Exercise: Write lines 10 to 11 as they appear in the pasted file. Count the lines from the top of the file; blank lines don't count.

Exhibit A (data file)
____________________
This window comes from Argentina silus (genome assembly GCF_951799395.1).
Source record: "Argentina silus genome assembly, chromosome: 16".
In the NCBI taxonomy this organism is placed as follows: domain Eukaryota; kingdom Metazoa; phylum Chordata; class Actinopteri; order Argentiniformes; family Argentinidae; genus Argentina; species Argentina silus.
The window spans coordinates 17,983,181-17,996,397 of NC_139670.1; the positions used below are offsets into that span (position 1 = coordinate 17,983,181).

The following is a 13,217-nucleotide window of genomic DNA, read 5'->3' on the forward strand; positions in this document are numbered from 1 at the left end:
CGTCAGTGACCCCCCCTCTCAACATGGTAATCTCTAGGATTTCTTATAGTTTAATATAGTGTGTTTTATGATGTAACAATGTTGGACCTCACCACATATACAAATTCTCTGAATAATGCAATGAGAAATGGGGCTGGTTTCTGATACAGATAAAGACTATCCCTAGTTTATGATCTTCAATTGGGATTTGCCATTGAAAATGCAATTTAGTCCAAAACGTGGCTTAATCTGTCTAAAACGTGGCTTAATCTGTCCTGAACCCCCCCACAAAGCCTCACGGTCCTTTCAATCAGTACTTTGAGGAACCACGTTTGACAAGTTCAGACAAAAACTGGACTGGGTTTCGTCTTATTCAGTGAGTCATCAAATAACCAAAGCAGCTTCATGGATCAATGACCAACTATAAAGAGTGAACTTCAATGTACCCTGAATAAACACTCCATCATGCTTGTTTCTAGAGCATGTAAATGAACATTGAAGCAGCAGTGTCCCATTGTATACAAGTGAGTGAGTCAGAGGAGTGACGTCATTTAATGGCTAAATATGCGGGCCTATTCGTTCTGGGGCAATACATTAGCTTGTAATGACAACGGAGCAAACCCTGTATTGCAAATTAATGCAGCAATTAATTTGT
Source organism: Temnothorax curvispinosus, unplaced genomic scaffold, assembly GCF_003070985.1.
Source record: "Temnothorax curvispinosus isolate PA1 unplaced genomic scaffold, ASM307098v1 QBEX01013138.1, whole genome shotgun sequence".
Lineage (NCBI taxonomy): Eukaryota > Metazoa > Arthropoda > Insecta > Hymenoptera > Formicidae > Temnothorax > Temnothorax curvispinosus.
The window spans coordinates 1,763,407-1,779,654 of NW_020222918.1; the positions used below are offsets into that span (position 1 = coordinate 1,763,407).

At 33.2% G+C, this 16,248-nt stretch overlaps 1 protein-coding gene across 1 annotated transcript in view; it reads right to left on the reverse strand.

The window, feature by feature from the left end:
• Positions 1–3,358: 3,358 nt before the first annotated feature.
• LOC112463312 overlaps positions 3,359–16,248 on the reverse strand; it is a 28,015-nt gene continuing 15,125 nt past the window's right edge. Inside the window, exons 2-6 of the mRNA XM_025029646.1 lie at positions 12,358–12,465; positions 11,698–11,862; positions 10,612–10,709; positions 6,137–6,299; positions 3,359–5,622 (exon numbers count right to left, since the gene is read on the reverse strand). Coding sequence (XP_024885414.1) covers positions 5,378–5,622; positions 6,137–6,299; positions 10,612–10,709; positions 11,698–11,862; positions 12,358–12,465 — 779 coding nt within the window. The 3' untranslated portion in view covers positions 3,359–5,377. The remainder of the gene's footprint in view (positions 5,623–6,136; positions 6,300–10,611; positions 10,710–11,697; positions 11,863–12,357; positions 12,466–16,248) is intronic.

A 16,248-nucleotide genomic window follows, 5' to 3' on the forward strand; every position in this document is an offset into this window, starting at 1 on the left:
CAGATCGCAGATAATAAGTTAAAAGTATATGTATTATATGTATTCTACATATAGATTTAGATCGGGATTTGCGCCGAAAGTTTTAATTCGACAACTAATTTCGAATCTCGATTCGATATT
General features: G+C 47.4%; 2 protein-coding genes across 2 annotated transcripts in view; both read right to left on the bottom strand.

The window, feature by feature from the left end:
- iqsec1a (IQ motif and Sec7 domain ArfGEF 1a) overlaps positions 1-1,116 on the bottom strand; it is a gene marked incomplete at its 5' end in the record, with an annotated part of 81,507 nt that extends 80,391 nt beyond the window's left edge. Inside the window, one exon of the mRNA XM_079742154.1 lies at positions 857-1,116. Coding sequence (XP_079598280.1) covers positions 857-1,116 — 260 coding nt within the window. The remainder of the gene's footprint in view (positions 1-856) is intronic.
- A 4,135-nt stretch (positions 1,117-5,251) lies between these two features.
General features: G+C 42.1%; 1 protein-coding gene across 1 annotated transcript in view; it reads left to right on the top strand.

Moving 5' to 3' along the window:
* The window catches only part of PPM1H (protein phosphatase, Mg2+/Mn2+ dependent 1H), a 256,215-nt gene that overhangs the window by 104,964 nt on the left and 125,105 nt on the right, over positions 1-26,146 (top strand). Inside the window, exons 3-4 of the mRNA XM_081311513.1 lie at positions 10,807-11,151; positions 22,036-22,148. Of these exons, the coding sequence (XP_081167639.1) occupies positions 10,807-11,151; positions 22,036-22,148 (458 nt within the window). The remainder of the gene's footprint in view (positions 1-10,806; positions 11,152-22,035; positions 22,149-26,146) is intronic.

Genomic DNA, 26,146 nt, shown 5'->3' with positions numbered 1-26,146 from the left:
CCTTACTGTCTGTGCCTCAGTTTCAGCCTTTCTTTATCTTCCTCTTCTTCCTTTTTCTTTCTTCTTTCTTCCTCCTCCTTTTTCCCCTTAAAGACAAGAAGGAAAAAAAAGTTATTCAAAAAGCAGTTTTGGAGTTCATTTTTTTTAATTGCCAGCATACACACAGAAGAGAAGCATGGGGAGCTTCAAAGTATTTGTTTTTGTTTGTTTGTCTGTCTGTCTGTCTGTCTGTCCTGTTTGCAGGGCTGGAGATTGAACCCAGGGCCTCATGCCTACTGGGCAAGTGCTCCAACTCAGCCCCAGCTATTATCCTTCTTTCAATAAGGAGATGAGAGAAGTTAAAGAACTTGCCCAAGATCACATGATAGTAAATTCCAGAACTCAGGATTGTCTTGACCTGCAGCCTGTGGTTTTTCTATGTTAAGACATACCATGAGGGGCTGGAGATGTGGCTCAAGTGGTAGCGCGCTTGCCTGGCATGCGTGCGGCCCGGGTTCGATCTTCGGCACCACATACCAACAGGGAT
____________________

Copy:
The window spans coordinates 1,763,407-1,779,654 of NW_020222918.1; the positions used below are offsets into that span (position 1 = coordinate 1,763,407).

At 33.2% G+C, this 16,248-nt stretch overlaps 1 protein-coding gene across 1 annotated transcript in view; it reads right to left on the reverse strand.